Effect of diet on the concentration of complex Shiga toxin-producing Escherichia coli and EHEC virulence genes in bovine faeces, hide and carcass

Gilbert, Rosalind Ann, Denman, Stuart Edward, Padmanabha, Jagadish, Fegan, Narelle, Al Ajmi, Dawood and McSweeney, Christopher S. (2008) Effect of diet on the concentration of complex Shiga toxin-producing Escherichia coli and EHEC virulence genes in bovine faeces, hide and carcass. International Journal of Food Microbiology, 121 2: 208-216. doi:10.1016/j.ijfoodmicro.2007.11.019


Author Gilbert, Rosalind Ann
Denman, Stuart Edward
Padmanabha, Jagadish
Fegan, Narelle
Al Ajmi, Dawood
McSweeney, Christopher S.
Title Effect of diet on the concentration of complex Shiga toxin-producing Escherichia coli and EHEC virulence genes in bovine faeces, hide and carcass
Journal name International Journal of Food Microbiology   Check publisher's open access policy
ISSN 0168-1605
1879-3460
Publication date 2008-01-31
Year available 2007
Sub-type Article (original research)
DOI 10.1016/j.ijfoodmicro.2007.11.019
Volume 121
Issue 2
Start page 208
End page 216
Total pages 9
Place of publication Amsterdam, Netherlands
Publisher Elsevier BV
Language eng
Formatted abstract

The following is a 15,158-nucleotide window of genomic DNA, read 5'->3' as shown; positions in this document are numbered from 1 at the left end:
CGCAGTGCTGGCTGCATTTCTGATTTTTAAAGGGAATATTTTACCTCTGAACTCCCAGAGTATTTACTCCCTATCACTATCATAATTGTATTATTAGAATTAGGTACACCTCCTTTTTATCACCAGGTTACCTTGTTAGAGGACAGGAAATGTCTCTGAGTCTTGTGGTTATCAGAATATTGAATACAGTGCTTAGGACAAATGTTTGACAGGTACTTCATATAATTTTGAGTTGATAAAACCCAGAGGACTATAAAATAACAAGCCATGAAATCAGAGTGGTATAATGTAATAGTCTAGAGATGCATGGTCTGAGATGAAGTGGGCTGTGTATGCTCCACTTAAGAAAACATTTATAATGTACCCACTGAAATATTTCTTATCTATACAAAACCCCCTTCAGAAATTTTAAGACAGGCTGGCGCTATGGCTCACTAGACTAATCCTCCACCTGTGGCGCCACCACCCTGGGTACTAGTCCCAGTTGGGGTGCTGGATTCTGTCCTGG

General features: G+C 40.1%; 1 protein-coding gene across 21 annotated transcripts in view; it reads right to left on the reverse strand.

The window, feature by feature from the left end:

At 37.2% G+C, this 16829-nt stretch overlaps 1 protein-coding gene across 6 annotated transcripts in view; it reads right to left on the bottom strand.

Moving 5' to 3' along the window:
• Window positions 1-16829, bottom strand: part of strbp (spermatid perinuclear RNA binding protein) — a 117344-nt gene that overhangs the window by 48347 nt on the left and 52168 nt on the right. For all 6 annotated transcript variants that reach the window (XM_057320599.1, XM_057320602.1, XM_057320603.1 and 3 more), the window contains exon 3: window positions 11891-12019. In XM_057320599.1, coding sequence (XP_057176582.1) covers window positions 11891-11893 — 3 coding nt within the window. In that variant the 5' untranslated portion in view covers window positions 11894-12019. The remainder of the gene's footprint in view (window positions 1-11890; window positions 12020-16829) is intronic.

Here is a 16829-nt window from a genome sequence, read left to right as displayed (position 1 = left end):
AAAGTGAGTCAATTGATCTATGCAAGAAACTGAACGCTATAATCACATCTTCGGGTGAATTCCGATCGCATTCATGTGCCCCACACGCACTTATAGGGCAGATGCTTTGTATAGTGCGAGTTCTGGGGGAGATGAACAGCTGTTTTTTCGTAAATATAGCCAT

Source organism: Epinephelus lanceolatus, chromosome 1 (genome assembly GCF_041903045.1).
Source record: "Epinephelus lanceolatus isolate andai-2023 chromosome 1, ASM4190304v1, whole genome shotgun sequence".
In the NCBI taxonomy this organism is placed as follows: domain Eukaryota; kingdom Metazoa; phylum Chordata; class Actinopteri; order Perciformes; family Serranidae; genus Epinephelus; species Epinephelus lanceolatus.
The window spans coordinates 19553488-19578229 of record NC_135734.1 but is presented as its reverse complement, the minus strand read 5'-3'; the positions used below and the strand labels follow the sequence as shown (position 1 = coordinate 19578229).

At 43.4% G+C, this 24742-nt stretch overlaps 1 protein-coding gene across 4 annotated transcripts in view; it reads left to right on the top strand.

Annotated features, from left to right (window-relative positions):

An experiment was conducted to determine whether diets based on structural carbohydrate and/or simple sugars, as found in roughage and/or molasses-based diets, reduce the bovine faecal populations of Shiga toxin-producing Escherichia coli (STEC) isolates containing the eaeA and ehxA genes, referred to as complex STEC (cSTEC), compared with typical high starch, grain-based feedlot diets. In addition, whether commercial lairage management practices promote or diminish any diet-induced responses on the contamination of carcasses was also investigated.

After 13 days on the dietary treatments total faecal E. coli numbers were approximately one log lower in the roughage (R) and roughage + 50% molasses (RM) diets compared with grain (G) fed animals, this difference varying between 0.5 and 1 log at lairage. Fermentation patterns were similar in the R and RM diets whereas decreased pH and enhanced butyrate fermentation pathways were associated with the G diet.

A significant decrease in the faecal concentration of the eaeA gene occurred when animals were changed from high grain to R and RM diets for 6–13 days, compared with animals maintained on the G diet. Significantly lower concentrations of the ehxA gene were also associated with the R diet. Concentrations of the stx2 gene however, were unaffected by diet.

cSTEC were infrequently isolated, with the faecal concentrations of these organisms being low (< 3 log10 MPN per g faeces). cSTEC were only isolated from animals fed G or RM diets, but were never isolated from cattle fed the roughage-based diet, with this diet-induced effect sustained following lairage. These organisms were not detected on the hide and carcass of animals found to shed cSTEC in their faeces and thus appeared uncontaminated with cSTEC.
Keyword cSTEC
STEC
Bovine
Diet
Q-Index Code C1
Q-Index Status Provisional Code
Institutional Status UQ
Additional Notes Available online 17 November 2007

Document type: Journal Article
Sub-type: Article (original research)
Collection: School of Agriculture and Food Sciences
 
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Created: Thu, 03 Sep 2009, 10:30:02 EST by Mr Andrew Martlew on behalf of School of Agriculture and Food Sciences